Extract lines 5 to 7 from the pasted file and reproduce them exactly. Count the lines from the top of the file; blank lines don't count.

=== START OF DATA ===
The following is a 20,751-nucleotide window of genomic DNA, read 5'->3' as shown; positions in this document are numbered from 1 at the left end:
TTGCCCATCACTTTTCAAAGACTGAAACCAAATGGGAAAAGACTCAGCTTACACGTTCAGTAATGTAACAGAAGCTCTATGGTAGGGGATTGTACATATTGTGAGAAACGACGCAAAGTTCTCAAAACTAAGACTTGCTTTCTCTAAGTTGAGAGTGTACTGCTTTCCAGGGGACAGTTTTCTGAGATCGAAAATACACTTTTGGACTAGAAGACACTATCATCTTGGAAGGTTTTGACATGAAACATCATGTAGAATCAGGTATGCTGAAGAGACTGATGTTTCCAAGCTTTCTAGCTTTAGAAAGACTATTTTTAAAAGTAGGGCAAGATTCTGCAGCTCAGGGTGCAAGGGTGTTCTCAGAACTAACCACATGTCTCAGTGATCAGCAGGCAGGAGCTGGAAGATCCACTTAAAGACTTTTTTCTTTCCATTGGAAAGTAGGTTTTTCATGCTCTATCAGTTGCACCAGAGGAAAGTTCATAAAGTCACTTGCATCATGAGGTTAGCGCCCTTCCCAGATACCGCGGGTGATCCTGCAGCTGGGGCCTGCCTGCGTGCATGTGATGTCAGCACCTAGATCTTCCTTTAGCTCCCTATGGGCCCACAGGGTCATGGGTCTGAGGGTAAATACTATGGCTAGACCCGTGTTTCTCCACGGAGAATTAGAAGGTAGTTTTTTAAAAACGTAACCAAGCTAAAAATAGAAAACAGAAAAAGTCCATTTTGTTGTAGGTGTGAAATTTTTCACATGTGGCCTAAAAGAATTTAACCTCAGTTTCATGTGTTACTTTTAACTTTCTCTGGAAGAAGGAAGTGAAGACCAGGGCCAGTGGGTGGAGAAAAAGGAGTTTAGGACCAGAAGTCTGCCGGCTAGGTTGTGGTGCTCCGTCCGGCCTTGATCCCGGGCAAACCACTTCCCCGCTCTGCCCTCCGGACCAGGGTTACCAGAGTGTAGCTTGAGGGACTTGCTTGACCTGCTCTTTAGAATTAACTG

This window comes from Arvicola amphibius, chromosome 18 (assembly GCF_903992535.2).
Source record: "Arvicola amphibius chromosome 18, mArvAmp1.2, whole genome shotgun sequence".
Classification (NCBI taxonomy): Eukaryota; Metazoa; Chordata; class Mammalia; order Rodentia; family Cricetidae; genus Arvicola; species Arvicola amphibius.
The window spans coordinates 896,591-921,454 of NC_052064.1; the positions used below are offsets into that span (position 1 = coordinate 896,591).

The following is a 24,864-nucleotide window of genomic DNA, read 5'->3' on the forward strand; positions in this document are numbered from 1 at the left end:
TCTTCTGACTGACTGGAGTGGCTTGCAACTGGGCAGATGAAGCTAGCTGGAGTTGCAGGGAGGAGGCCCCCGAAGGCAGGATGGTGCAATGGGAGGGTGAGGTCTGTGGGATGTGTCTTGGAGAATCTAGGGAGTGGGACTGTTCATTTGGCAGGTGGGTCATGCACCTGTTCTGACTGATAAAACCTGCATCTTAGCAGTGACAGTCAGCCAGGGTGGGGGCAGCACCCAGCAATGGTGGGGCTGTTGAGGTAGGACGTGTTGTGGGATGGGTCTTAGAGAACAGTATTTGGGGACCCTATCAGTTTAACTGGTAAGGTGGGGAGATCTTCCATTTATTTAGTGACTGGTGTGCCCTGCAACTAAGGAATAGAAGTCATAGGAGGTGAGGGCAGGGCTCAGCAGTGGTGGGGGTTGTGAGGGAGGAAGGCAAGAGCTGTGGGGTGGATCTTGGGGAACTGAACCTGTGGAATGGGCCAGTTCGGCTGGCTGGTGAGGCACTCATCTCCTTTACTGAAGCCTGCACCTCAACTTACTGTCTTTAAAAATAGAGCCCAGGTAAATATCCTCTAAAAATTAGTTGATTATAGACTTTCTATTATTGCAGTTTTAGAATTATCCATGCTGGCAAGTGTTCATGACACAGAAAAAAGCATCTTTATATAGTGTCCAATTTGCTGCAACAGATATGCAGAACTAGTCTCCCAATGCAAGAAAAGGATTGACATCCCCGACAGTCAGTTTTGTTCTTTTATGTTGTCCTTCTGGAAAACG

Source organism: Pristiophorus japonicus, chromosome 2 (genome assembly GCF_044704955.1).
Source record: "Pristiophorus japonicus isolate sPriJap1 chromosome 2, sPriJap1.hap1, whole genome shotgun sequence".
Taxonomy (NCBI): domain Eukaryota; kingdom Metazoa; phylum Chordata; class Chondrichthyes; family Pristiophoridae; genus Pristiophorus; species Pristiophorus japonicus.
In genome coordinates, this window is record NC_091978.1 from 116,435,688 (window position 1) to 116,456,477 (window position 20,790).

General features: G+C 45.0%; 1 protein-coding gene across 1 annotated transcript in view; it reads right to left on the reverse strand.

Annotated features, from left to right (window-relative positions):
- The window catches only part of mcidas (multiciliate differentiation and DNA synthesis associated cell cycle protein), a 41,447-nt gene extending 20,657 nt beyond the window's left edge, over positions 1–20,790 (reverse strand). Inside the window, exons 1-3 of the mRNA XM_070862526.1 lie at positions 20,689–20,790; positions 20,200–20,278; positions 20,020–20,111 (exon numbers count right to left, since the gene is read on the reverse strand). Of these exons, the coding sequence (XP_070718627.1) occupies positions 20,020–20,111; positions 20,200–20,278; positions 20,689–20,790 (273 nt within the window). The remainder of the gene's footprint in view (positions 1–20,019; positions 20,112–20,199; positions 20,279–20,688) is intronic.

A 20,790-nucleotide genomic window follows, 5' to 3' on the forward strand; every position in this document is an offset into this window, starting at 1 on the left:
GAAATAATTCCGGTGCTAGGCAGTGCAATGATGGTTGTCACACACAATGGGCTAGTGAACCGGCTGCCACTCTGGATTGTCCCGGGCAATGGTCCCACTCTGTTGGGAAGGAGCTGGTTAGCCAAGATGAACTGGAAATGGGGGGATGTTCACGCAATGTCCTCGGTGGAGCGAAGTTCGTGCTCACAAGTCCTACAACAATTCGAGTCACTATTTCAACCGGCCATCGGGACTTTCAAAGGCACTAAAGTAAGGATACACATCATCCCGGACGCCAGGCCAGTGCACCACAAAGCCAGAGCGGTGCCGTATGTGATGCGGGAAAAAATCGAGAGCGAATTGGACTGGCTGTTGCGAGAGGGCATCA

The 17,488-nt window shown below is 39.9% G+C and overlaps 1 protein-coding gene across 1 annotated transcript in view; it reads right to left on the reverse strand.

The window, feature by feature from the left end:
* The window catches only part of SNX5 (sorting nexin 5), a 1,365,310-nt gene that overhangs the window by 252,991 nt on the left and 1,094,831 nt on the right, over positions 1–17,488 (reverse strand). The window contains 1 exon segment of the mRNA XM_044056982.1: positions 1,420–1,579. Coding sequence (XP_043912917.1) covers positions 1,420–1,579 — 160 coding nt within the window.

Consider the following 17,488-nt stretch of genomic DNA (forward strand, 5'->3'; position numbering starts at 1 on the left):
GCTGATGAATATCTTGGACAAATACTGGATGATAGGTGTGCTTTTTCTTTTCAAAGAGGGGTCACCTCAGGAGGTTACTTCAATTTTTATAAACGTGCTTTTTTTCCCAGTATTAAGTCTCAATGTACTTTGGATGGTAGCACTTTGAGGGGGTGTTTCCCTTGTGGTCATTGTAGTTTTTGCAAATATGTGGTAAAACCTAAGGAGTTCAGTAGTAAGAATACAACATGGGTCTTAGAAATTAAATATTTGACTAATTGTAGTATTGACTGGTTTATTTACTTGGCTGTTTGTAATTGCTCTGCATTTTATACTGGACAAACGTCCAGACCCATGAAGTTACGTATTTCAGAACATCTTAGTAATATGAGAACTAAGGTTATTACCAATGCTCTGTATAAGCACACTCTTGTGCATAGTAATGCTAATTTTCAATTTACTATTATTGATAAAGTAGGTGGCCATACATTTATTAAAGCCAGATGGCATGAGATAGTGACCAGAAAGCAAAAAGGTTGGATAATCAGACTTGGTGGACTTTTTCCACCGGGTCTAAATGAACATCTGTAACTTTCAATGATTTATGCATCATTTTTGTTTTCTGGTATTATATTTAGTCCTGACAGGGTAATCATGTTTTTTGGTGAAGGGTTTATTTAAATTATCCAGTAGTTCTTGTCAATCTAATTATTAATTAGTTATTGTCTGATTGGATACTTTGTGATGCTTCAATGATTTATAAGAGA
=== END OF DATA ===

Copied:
Classification (NCBI taxonomy): Eukaryota; Metazoa; Chordata; class Mammalia; order Rodentia; family Cricetidae; genus Arvicola; species Arvicola amphibius.
The window spans coordinates 896,591-921,454 of NC_052064.1; the positions used below are offsets into that span (position 1 = coordinate 896,591).

The following is a 24,864-nucleotide window of genomic DNA, read 5'->3' on the forward strand; positions in this document are numbered from 1 at the left end: